U.S. Rep. Chip Roy (R-TX) speaks at a news conference with members of the House Freedom Caucus on Capitol Hill Sept. 15, 2022, in Washington, DC.

U.S. Rep. Chip Roy (R-TX) speaks at a news conference with members of the House Freedom Caucus on Capitol Hill Sept. 15, 2022, in Washington, DC. (Drew Angerer/Getty Images/TNS)

House Republicans, under the guise of preventing noncitizens from voting, are promoting a new ID requirement so restrictive that it could disenfranchise untold numbers of otherwise eligible Americans this November.

The bill, sponsored by Texas Rep. Chip Roy and championed by House Speaker Mike Johnson, would go further than any previous voter ID measure. It would require everyone to produce “documentable” proof of their U.S. citizenship before casting a ballot in a federal election. In most instances, that would mean presenting a certified birth certificate (not a photocopy) or an unexpired U.S. passport.

It is a cynical and utterly unnecessary move designed to reinforce the notion that voter fraud is somehow widespread, though its proponents have never produced any evidence.

Johnson appears determined to curry favor with former President Donald Trump, who has been floating baseless claims about rigged elections for years. Trump lost the popular vote to Hillary Clinton in 2016 but insisted that illegal ballots cast by immigrants had tainted the results. He won the Electoral College but continued to claim that fraud had occurred and appointed a “voting integrity commission” to investigate.

Maine Secretary of State Matthew Dunlap, a commission member, released a preliminary report on the findings, affirming that no proof of fraud was found. “It’s calling into the darkness, looking for voter fraud,” he told The Associated Press at the time. “There is no real evidence of it anywhere.”

Voters already attest under penalty of perjury that they are citizens and typically must produce some type of identification before voting. As Johnson and other Republicans know, the consequences for noncitizens falsely claiming citizenship in order to vote are severe. The Illegal Immigration Reform and Immigrant Responsibility Act of 1996 stipulates that violators be deported.

Like other so-called election integrity efforts, this latest gambit is doomed to fail, in no small measure, because its ostensible objective — reducing voter fraud — is already rare. Such efforts are, however, singularly effective at their actual, unstated goal: suppressing the vote to benefit one party.

There are years of data, mostly from GOP-led states with strict voter ID requirements, to demonstrate that tighter restrictions only disenfranchise otherwise eligible voters. According to a review of such studies by the Brennan Center for Justice, there is a “large and growing pile of evidence that strict voter ID laws disproportionately impact voters of color,” along with the elderly and students.

In Minnesota, which consistently has one of the highest voter turnouts in the country, Secretary of State Steve Simon said he worries about the message such proposals send, let alone the chaos that could ensue if such requirements were adopted.

“We want to honor everyone who is an eligible citizen,” he said. “I am not aware of any state that requires documented proof of citizenship.” The number of voters who could flood government offices with requests for birth certificates, passports, or other documents “is unimaginable. No agency could cope,” Simon said.

Roy, the bill’s sponsor, claimed in a news release that since President Joe Biden took office, “millions of illegal aliens have poured into our country illegally and many are given the opportunity to register to vote in federal elections.” Roy has offered no evidence that anything of the sort is happening.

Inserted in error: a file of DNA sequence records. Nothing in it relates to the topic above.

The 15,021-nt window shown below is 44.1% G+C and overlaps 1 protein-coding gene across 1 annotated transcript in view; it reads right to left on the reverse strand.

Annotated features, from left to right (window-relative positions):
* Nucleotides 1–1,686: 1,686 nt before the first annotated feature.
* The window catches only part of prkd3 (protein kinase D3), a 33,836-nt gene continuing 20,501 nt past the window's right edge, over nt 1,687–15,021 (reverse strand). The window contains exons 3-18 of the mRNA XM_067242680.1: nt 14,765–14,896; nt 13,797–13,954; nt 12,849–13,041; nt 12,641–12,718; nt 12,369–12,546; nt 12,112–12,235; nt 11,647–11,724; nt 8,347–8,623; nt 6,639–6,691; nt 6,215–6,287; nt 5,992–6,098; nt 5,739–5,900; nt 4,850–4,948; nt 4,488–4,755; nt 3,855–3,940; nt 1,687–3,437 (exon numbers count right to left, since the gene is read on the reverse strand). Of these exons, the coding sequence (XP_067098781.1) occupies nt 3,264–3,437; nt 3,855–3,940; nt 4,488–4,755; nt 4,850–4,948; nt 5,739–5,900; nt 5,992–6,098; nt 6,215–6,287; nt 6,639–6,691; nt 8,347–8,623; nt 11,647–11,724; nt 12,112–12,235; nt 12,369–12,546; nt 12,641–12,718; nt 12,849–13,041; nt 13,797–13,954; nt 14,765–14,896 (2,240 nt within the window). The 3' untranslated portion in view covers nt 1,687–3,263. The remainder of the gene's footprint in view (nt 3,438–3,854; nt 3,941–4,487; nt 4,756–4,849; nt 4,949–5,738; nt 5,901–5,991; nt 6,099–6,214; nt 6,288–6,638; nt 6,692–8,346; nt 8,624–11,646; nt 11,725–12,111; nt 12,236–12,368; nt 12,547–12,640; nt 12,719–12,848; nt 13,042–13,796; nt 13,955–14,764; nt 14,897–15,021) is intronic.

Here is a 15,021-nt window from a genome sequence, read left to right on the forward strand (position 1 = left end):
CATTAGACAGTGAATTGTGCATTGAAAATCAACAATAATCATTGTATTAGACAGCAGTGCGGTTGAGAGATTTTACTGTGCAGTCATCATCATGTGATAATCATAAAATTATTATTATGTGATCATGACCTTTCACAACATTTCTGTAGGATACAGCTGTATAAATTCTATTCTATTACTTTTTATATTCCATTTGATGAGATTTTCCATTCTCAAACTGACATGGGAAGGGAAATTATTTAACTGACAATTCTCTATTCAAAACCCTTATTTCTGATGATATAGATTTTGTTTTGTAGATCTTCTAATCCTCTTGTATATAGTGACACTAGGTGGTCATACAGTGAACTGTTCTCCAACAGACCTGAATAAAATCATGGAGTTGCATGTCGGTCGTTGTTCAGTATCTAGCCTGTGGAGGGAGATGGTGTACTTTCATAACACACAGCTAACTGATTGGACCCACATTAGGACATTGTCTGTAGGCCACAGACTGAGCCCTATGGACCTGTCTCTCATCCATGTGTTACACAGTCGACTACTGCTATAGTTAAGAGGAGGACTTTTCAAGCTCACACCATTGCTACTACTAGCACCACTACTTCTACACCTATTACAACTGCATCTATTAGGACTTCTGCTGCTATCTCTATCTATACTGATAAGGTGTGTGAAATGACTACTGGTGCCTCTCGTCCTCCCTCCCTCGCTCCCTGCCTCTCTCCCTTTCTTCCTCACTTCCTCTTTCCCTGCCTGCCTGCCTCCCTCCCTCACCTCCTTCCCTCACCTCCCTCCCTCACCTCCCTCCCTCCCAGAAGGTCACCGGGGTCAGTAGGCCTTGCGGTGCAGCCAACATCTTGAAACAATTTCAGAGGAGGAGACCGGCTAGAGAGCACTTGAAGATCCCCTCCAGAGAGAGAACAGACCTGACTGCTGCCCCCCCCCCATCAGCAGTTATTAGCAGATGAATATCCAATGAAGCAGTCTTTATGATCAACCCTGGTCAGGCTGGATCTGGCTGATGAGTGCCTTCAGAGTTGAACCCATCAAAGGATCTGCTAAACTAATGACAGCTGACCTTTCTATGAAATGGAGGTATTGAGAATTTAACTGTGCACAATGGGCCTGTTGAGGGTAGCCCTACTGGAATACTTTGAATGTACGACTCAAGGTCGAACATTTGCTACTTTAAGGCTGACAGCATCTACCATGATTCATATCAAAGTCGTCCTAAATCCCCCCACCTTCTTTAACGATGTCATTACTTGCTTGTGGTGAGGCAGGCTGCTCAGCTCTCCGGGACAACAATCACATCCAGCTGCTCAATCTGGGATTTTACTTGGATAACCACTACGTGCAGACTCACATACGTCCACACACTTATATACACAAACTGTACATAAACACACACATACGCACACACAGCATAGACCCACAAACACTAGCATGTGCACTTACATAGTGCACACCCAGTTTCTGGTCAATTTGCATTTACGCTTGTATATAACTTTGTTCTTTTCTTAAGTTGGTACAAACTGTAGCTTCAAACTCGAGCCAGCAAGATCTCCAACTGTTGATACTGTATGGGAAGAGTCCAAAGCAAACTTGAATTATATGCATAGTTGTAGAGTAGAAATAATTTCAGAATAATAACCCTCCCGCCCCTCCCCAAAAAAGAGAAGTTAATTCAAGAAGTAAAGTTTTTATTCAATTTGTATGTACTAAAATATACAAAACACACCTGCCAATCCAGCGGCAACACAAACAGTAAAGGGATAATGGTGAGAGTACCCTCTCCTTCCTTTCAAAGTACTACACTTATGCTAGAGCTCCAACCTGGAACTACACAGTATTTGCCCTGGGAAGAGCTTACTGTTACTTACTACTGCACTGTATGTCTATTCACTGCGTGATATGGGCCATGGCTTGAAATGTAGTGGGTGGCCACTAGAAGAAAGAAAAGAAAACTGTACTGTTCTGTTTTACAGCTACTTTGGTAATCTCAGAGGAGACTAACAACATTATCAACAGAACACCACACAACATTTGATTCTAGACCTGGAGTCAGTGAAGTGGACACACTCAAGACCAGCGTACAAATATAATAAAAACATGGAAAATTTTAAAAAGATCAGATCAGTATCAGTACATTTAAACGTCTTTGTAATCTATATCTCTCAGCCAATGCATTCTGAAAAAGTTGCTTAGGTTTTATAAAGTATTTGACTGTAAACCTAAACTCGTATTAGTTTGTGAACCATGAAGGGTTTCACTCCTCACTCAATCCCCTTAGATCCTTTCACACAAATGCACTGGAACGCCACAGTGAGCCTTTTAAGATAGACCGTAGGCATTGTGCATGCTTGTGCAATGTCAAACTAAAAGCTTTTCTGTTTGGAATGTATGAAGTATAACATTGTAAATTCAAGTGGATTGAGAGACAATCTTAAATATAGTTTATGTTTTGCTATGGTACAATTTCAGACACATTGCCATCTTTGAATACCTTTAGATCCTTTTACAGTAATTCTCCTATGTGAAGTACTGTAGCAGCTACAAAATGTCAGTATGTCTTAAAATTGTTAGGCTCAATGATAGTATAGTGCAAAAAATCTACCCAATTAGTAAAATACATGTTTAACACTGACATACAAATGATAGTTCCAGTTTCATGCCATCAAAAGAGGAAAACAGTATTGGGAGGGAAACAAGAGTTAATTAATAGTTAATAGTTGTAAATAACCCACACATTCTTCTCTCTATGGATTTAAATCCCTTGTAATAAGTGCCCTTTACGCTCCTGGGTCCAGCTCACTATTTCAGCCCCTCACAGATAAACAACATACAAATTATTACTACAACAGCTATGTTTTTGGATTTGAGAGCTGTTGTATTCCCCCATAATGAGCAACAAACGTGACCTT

The damage from such outlandish claims is more than superficial. The continued attacks by Roy, Johnson and other Republicans undermine confidence in the nation’s voting system. During a news conference last month to announce the bill, Johnson made the unfounded claim that millions of undocumented immigrants “that have been paroled can simply go to their local welfare office or the DMV and register to vote.”

Even if Johnson pushes for a floor vote soon, the Democratic Senate will likely reject the bill. That doesn’t mean the danger will have passed. Should Trump return to the White House, he would be certain to sign such legislation. And if he loses, Johnson and House Republicans will have conveniently provided him with another false narrative to challenge the results.

Democrats, it must be said, have done their share to muddy the waters, with several cities and states that allow noncitizens to vote in non-federal elections. Washington, D.C., San Francisco, and a smattering of municipalities in Maryland and Vermont allow noncitizen voting in local races. Several others have proposed such measures.

These jurisdictions have argued that noncitizens have a compelling interest in local issues. That may be the case, but extending even limited voting privileges to these residents creates confusion and invites the backlash we’re seeing now, which could result in hardship and disenfranchisement of eligible voters.

Voter suppression is antithetical to the broad turnout that should be the goal of every election. Regrettably, allowing noncitizens to vote — even in local elections — is being used by some to justify ever higher barriers for all voters.

Patricia Lopez is a Bloomberg Opinion columnist covering politics and policy. She is a former member of the editorial board at the Minneapolis Star Tribune, where she also worked as a senior political editor and reporter. This column does not necessarily reflect the opinion of the editorial board or Bloomberg LP and its owners.

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